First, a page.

New Court at The Hague Designated for Art Disputes

Specialist lawyers will decide cases brought before the Court of Arbitration for Art.

the hague
A new court at the Hague will deal exclusively with art disputes. (Getty Images)
Getty Images

A new tribunal at The Hague—known for hosting courts that address international disputes, war crimes, and crime against humanity—will focus exclusively on art disputes. The Court of Arbitration for Art (CAA) was founded by New York-based art lawyer William Charron, with support from the Netherlands Arbitration Institute (NAI) and the nonprofit group Authentication in Art, reports Smithsonian Magazine. The new tribunal, which will start on June 7, will address a wide range of disputes relating to authenticity, contracts and copyright claims, in addition to other sources of contention. Charron hopes that the CAA will help mitigate several problems that appear when art disputes play out in courts with judges and juries who do not have formal experience or expertise in the matter. Cases dealing with art can be time-consuming and expensive, because judges need to familiarize themselves with all the intricacies of the issue, including scientific testing of artworks, and the art market is usually reluctant to accept rulings that are made by those inexperienced in the field.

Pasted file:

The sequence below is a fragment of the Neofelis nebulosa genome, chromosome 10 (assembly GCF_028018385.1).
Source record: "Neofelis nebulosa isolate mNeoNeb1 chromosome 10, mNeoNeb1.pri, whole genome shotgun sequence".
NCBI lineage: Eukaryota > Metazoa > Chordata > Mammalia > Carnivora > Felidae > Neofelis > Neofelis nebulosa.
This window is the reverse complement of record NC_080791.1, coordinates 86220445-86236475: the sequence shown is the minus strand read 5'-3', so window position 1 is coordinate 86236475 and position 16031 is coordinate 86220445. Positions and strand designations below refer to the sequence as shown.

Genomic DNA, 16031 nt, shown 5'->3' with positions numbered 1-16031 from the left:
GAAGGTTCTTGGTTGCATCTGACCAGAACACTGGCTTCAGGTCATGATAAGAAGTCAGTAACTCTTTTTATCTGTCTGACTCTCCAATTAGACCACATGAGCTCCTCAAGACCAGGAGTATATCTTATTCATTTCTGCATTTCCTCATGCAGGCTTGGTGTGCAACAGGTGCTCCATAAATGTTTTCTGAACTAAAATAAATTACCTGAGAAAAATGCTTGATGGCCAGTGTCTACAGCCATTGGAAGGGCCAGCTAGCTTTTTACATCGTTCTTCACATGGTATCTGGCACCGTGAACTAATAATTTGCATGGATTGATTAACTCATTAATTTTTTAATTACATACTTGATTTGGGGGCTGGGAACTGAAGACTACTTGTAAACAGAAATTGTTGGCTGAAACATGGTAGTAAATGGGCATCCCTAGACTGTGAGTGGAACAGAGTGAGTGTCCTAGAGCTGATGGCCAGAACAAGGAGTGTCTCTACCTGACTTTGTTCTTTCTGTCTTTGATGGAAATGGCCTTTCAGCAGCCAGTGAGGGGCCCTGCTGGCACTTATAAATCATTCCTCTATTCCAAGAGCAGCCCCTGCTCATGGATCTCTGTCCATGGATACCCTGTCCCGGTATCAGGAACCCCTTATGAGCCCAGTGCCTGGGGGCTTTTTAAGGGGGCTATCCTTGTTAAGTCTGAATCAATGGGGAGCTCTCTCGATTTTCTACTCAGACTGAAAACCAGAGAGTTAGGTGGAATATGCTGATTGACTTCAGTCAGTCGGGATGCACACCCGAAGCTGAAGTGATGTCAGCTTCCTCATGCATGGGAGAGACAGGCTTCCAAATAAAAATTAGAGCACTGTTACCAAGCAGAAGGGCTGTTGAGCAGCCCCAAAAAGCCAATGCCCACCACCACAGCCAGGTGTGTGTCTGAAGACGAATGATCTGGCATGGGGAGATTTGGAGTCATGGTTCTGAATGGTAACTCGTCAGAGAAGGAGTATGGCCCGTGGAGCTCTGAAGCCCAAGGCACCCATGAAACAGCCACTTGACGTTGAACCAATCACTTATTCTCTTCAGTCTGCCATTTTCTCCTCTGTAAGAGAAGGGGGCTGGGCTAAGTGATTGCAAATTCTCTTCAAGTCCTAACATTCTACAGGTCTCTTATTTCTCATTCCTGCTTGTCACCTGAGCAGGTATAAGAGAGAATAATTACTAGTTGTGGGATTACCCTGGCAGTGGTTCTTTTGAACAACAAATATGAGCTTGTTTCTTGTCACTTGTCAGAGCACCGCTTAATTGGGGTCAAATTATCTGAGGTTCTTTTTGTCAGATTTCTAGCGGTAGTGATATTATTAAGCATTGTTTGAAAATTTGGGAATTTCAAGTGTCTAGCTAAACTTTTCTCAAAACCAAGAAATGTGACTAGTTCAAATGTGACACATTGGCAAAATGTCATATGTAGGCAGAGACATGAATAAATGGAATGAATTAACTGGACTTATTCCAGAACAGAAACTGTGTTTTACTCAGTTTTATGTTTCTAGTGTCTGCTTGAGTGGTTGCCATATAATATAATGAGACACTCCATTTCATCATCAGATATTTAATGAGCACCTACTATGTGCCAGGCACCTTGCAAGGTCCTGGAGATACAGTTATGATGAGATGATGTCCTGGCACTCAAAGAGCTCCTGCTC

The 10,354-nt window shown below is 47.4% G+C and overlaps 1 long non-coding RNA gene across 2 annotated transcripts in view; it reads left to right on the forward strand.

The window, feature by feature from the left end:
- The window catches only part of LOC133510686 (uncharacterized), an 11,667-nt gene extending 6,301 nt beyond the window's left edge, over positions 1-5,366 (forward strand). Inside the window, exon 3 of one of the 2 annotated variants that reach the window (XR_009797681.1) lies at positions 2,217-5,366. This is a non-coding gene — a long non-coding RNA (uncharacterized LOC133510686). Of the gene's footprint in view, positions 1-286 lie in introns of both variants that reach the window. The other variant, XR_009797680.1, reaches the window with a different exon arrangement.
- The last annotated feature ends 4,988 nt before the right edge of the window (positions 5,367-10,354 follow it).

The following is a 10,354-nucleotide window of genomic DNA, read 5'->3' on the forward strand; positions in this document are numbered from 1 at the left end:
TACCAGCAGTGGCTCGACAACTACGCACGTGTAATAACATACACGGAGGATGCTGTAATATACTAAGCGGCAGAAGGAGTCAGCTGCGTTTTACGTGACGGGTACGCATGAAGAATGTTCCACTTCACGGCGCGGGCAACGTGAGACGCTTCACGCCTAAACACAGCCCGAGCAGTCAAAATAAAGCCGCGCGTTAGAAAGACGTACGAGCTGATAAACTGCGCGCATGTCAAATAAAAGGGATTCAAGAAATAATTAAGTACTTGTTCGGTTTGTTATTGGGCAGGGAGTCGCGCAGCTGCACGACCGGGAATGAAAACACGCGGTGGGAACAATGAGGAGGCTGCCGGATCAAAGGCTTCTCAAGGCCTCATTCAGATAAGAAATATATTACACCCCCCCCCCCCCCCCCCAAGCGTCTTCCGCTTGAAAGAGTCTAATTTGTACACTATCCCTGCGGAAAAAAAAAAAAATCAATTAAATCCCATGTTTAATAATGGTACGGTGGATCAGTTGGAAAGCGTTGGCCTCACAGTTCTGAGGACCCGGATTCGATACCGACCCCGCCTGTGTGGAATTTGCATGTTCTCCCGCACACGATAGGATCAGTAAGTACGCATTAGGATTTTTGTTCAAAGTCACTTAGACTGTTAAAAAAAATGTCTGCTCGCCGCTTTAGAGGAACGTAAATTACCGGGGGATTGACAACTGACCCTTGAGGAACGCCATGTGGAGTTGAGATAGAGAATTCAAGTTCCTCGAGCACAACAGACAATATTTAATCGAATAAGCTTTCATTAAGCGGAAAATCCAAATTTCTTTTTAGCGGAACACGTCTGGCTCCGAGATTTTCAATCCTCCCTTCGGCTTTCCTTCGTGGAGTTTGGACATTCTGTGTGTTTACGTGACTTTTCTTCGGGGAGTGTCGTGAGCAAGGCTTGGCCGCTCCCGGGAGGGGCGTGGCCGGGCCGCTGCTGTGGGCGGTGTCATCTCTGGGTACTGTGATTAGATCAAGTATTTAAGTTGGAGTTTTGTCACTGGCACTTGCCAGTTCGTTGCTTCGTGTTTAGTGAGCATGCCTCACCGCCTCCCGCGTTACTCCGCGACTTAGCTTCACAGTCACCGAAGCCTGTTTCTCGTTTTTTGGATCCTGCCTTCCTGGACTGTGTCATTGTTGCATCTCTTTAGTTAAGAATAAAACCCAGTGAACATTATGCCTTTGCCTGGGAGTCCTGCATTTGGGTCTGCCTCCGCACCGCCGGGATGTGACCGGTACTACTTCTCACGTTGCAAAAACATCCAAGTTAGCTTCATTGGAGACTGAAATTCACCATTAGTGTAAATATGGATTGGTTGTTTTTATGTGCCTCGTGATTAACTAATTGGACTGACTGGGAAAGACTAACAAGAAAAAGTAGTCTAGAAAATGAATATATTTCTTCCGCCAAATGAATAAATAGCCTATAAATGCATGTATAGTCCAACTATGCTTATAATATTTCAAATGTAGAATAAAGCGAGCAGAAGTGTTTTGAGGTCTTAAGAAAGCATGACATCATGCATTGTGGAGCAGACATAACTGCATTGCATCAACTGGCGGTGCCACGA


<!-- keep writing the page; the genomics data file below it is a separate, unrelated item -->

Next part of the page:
“The idea is to give the most comfort possible to the market that authenticity decisions are based on truly neutral expert analysis,” Luke Nikas, who helped develop the CAA with Charron and was selected as one of artnet News’ most powerful art lawyers in 2016, said in the statement, according to Smithsonian. 

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